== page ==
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Exactly 12 years ago this month, speaking in the German Bundestag and in German, Vladimir Putin—then as now Russia's president—announced Russia's European choice. That was the defining foreign policy speech of his first term, in which he also pledged a near-alliance with the United States. Today, Putin has no use for the concept. The defining speech of his current presidency, delivered at the Valdai Club last month, sends a very different message. Its key points can be summarized as follows.
Russia may be European, historically and culturally, but it is apart from Europe, represented today by the European Union. For Russia, the EU has long ceased to be a mentor and has recently ceased to be a model. Instead, Russia is busy building a geopolitical unit to include much of post-Soviet Eurasia. Russians and Ukrainians are one people, belonging to a distinct civilization. Greater Europe does not mean Russia accepting the EU's norms and principles and associating itself with it, even without a prospect of membership. Rather, it is a binary non-exclusive construct between the EU and the emerging Eurasian Union.
Putin's Eurasian identity for Russia is romantic and nostalgic. It makes sense to have a degree of economic integration, security arrangements, and extensive human contacts with those ex-Soviet republics which want them and who can contribute to Russia's own development. Yet, to subsume Russia within a Eurasian framework is backward-looking. Russia' s path in the 21st century does not lie through imitated restoration of historical patterns, but through openness to all sources of innovation. Russia's resources should be used for Russia's own advancement, not in pursuit of quasi-imperial projects.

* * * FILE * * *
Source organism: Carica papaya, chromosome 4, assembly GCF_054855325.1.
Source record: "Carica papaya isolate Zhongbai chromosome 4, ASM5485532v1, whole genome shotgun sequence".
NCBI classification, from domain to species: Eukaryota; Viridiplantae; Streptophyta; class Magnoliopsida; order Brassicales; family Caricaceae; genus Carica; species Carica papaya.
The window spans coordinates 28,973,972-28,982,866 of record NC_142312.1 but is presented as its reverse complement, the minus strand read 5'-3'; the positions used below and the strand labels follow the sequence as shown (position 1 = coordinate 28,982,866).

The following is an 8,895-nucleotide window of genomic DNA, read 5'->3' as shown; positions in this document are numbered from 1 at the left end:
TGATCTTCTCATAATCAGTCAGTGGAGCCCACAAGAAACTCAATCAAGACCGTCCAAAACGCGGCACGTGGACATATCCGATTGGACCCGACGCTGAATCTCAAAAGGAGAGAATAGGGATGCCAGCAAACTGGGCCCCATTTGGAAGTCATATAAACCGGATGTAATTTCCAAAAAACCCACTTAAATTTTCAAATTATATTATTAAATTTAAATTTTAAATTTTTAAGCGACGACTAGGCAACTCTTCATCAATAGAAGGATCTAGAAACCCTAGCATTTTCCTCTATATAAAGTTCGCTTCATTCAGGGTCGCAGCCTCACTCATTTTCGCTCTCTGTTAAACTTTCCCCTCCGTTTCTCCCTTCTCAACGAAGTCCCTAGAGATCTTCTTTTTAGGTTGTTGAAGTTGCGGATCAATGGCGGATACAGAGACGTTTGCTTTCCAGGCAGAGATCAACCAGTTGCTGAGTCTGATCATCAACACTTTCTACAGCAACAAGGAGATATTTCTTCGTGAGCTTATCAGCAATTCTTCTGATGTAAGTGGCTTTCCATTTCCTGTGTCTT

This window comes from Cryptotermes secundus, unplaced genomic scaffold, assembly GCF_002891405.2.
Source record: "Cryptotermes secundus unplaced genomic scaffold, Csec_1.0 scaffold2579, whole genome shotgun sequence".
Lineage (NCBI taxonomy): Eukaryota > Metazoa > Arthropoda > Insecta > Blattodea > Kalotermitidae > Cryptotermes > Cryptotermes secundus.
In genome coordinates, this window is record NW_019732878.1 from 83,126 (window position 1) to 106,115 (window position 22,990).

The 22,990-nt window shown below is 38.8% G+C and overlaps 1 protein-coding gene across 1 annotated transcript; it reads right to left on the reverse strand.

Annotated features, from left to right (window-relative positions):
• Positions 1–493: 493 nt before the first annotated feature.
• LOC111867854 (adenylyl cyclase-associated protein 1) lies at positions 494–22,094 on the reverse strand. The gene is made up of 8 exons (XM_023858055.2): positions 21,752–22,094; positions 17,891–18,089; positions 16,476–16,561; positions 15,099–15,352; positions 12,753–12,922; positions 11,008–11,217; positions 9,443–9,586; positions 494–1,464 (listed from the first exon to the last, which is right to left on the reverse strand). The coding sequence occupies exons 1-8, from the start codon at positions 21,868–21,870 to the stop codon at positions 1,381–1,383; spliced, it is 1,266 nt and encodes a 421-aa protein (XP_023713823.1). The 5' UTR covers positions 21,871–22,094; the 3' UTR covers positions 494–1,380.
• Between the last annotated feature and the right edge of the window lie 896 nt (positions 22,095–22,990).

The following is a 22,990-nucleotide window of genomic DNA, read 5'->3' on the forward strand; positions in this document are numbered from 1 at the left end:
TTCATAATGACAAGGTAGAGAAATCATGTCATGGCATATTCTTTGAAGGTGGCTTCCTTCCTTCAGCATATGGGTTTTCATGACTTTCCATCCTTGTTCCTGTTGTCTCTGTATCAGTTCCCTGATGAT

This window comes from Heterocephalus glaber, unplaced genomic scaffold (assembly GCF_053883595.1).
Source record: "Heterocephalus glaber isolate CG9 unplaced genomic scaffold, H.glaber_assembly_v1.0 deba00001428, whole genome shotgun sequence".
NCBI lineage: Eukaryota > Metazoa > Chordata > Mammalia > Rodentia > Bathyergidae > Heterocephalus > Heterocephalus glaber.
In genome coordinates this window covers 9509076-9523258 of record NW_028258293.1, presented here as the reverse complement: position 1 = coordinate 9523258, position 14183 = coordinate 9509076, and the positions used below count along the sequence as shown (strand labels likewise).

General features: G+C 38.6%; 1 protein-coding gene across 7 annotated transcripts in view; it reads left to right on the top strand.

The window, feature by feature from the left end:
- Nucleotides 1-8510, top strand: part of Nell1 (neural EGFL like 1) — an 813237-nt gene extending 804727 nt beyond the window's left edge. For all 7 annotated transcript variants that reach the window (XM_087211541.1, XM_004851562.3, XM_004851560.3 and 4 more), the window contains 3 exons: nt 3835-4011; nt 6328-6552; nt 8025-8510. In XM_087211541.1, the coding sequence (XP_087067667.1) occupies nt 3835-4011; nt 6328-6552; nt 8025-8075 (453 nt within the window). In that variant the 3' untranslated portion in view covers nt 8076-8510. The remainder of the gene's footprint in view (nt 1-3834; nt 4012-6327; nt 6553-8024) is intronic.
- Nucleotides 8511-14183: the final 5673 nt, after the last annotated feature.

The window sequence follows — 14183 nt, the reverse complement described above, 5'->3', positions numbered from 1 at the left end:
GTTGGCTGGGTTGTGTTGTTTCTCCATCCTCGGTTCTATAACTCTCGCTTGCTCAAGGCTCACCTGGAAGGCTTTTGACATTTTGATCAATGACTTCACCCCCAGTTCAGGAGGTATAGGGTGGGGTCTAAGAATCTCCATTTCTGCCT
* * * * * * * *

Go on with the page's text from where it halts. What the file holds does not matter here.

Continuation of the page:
Russia is not a newcomer to the world of international relations. It can look back on 1,150 years of statehood, but most of the time needs to look ahead. Its singular feature through the ages has been its independence, and so it should be, including independence from would-be clients or satellites. Russia is not and will not be part of the EU-Europe, but it is European by birth and culture, broadly similar in that sense to the United States. This is a huge advantage for a country which seeks to get ahead in this world. Being anti-Western, by contrast, kills this advantage.
Russia, however, is more than European. It stretches all the way to the Pacific, where it has maritime borders with America and Japan, alongside a land border with China. As a Euro-Pacific nation, Russia is in a good position to connect directly with all important economic, technological, political, military, and cultural players in the world—and keep the right balance among them in its foreign policy. It only needs to resist the temptation to repeat history.
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